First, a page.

Saavedra fined $30,000 and RLL gets more penalties after Detroit

10 Comments

Emotion got the better of Sebastian Saavedra in the heat of the moment in the first race of the Chevrolet Indy Dual at Detroit. Turns out emotion got the better of his wallet, too.

The Colombian, in his second full season in the IZOD IndyCar Series and driver of the No. 6 TrueCar Chevrolet for Dragon Racing, was fined $30,000 on Thursday for making an improper gesture – the “double angry birds” – toward a fellow competitor. Marco Andretti contacted Saavedra and put him into the wall at the outside of Turn 4.

There is a precedent – Will Power was fined $30,000 for the same offense, directed at INDYCAR  race control at Loudon, N.H. in 2011. Yet interestingly, a dust-up between Power and E.J. Viso at Iowa last year where the two exchanged improper gestures, did not garner a penalty.

This offense is a violation of Rule 9.3.1.8 of the 2013 INDYCAR rulebook, and Saavedra can work off the fine by “by making a series of public appearances on behalf of INDYCAR throughout the remainder of the season.”

Saavedra tweeted shortly thereafter: “Well.. quite an expensive one after @detroitgp I guess ill stop getting my everyday hair massage until I pay it off. Off to @TXMotorSpeedway.”

He wasn’t the only one docked. James Jakes’ Rahal Letterman Lanigan Racing entry was fined a total of $10,000 for two rear wing infractions (Rules 14.6.4.6 and 14.6.4.9). Jakes had his best weekend yet in IndyCar with a second-place finish in race two and two top-five qualifying efforts. The RLL team had also been penalized both after qualifying and in-race at the Indianapolis Motor Speedway, with the latter penalty rescinded by INDYCAR.

Jakes clarified via Twitter that the penalty was a post-qualifying, not post-race, violation: “Just to give everyone heads up it was a post qualifying fine not post race.”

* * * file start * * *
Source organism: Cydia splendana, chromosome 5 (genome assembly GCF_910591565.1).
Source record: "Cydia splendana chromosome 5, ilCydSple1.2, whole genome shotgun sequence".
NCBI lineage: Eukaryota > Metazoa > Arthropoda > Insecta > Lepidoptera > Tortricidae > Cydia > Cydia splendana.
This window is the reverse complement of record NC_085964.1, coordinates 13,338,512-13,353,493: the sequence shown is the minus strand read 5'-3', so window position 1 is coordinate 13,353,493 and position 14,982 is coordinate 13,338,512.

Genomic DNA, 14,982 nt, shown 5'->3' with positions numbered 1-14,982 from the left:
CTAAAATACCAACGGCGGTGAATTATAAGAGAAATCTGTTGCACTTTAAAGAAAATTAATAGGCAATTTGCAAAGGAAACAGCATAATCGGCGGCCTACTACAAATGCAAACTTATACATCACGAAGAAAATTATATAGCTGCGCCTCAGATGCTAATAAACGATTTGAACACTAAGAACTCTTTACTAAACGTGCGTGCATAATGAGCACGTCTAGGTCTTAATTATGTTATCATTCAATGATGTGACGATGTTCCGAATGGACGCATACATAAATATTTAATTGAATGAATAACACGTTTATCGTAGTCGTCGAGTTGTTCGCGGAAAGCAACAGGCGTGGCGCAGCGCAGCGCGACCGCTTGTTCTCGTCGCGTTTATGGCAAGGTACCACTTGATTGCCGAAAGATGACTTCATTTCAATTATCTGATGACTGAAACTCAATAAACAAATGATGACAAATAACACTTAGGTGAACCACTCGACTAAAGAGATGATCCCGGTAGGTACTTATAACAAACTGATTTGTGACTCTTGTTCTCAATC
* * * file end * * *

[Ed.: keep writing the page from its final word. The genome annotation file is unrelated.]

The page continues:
Meanwhile Sebastien Bourdais and Will Power, two former Champ Car rivals, were each placed on probation for their dust-up in the Turn 1 pileup in race two. Power was penalized for improper actions toward a fellow competitor after contact during Race 2 (throwing his race gloves), and Bourdais was penalized for comments made toward Officials on pit road after Race 2. Power, somewhat cheekily, said Bourdais “once was a champ, and now is a chump” in his TV interview after the incident.

‘No desire’ for Lewis Hamilton to race in Indianapolis 500

Getty Images
Leave a comment

Lewis Hamilton has ruled out a future appearance in the Indianapolis 500, saying he has “no real plans” to do any serious racing once his time in Formula 1 is over.

Former teammate and current McLaren driver Fernando Alonso took part in the 101st running of the Indy 500 in May, qualifying fifth and running high up the order before retiring late on with an engine issue.

The F1-to-IndyCar crossover proved to be one of the biggest motorsport stories of the year, and has stirred the imagination of other drivers to make a similar step into other events in the future, including the 24 Hours of Le Mans which is known to be on Alonso’s radar as well as that of Haas racer Romain Grosjean.

Three-time F1 world champion Hamilton admired 2017 Indy 500 winner Takuma Sato’s victory ring when on the podium at the Japanese Grand Prix earlier this month, trying it on and joking it may spur him to enter the race to try and win the jewelry.

Speaking ahead of this weekend’s United States Grand Prix in Austin, Texas, Hamilton stressed he made the comment in jest, saying he holds not interest in entering the ‘500.

“Honestly it hasn’t inspired me to do the Indy 500,” Hamilton said.

“I’ve always respected it and appreciated it. I got to watch part of it when Fernando did it which I thought was super exciting. I love the idea of drivers being able to do more than one series.

“Just the other day I got to drive an F1 car on an oval circuit which was interesting. I have a huge amount of respect for those drivers as it is quite scary approaching those banks at the speeds that they do.

“I personally don’t have a desire to drive it. Maybe one day I will go out and have some fun.

“I have a lot of opportunities to do those kinds of things, but no real plans to do anything serious.”

Hamilton has previously said he would like to try a NASCAR race for fun one day, but has made clear his plan after his F1 career is over is to distance himself from racing in order to pursue other interests.